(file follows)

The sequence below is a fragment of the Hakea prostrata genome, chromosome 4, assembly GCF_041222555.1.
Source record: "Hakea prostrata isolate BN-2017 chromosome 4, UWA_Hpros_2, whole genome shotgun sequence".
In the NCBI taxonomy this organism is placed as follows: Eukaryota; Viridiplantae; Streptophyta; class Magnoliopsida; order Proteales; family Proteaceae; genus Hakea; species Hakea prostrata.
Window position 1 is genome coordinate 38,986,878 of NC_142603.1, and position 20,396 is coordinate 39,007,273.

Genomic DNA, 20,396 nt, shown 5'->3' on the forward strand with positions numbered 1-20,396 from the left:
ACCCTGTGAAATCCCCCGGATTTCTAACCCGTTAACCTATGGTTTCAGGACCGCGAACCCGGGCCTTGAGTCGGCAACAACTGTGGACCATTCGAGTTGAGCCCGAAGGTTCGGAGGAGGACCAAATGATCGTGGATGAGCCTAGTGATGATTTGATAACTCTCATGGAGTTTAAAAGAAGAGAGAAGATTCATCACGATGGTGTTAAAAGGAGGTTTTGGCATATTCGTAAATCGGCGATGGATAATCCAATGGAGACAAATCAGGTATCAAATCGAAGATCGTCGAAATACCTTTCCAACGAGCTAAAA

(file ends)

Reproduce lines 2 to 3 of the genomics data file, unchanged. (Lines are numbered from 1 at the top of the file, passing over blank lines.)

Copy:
Source record: "Hakea prostrata isolate BN-2017 chromosome 4, UWA_Hpros_2, whole genome shotgun sequence".
In the NCBI taxonomy this organism is placed as follows: Eukaryota; Viridiplantae; Streptophyta; class Magnoliopsida; order Proteales; family Proteaceae; genus Hakea; species Hakea prostrata.